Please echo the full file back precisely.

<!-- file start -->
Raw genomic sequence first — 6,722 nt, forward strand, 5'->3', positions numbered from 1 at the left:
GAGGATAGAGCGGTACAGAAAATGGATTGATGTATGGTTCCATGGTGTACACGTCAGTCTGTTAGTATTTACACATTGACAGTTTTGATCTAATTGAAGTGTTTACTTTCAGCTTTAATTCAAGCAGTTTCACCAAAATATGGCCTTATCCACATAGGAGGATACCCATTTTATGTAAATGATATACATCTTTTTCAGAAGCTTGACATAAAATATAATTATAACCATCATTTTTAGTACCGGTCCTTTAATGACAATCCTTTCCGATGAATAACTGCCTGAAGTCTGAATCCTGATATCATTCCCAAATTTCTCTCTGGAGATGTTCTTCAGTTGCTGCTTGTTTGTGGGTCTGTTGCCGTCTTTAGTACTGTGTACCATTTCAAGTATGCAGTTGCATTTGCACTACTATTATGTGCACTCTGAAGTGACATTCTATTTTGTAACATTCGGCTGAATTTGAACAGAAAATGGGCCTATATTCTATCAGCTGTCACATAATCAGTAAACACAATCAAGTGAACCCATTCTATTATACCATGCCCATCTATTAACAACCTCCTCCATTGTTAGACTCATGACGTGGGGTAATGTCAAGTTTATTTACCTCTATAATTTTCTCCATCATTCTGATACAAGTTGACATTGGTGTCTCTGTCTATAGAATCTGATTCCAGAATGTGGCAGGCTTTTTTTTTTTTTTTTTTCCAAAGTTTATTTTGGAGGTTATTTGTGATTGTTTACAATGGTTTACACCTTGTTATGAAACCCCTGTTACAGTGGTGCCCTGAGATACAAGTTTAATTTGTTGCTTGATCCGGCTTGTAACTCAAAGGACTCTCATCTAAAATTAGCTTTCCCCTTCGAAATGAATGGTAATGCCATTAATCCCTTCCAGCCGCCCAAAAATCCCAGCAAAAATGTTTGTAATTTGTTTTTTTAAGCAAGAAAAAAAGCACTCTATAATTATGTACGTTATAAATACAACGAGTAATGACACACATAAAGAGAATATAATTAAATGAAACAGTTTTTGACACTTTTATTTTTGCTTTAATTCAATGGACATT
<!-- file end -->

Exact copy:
Raw genomic sequence first — 6,722 nt, forward strand, 5'->3', positions numbered from 1 at the left:
GAGGATAGAGCGGTACAGAAAATGGATTGATGTATGGTTCCATGGTGTACACGTCAGTCTGTTAGTATTTACACATTGACAGTTTTGATCTAATTGAAGTGTTTACTTTCAGCTTTAATTCAAGCAGTTTCACCAAAATATGGCCTTATCCACATAGGAGGATACCCATTTTATGTAAATGATATACATCTTTTTCAGAAGCTTGACATAAAATATAATTATAACCATCATTTTTAGTACCGGTCCTTTAATGACAATCCTTTCCGATGAATAACTGCCTGAAGTCTGAATCCTGATATCATTCCCAAATTTCTCTCTGGAGATGTTCTTCAGTTGCTGCTTGTTTGTGGGTCTGTTGCCGTCTTTAGTACTGTGTACCATTTCAAGTATGCAGTTGCATTTGCACTACTATTATGTGCACTCTGAAGTGACATTCTATTTTGTAACATTCGGCTGAATTTGAACAGAAAATGGGCCTATATTCTATCAGCTGTCACATAATCAGTAAACACAATCAAGTGAACCCATTCTATTATACCATGCCCATCTATTAACAACCTCCTCCATTGTTAGACTCATGACGTGGGGTAATGTCAAGTTTATTTACCTCTATAATTTTCTCCATCATTCTGATACAAGTTGACATTGGTGTCTCTGTCTATAGAATCTGATTCCAGAATGTGGCAGGCTTTTTTTTTTTTTTTTTTCCAAAGTTTATTTTGGAGGTTATTTGTGATTGTTTACAATGGTTTACACCTTGTTATGAAACCCCTGTTACAGTGGTGCCCTGAGATACAAGTTTAATTTGTTGCTTGATCCGGCTTGTAACTCAAAGGACTCTCATCTAAAATTAGCTTTCCCCTTCGAAATGAATGGTAATGCCATTAATCCCTTCCAGCCGCCCAAAAATCCCAGCAAAAATGTTTGTAATTTGTTTTTTTAAGCAAGAAAAAAAGCACTCTATAATTATGTACGTTATAAATACAACGAGTAATGACACACATAAAGAGAATATAATTAAATGAAACAGTTTTTGACACTTTTATTTTTGCTTTAATTCAATGGACATT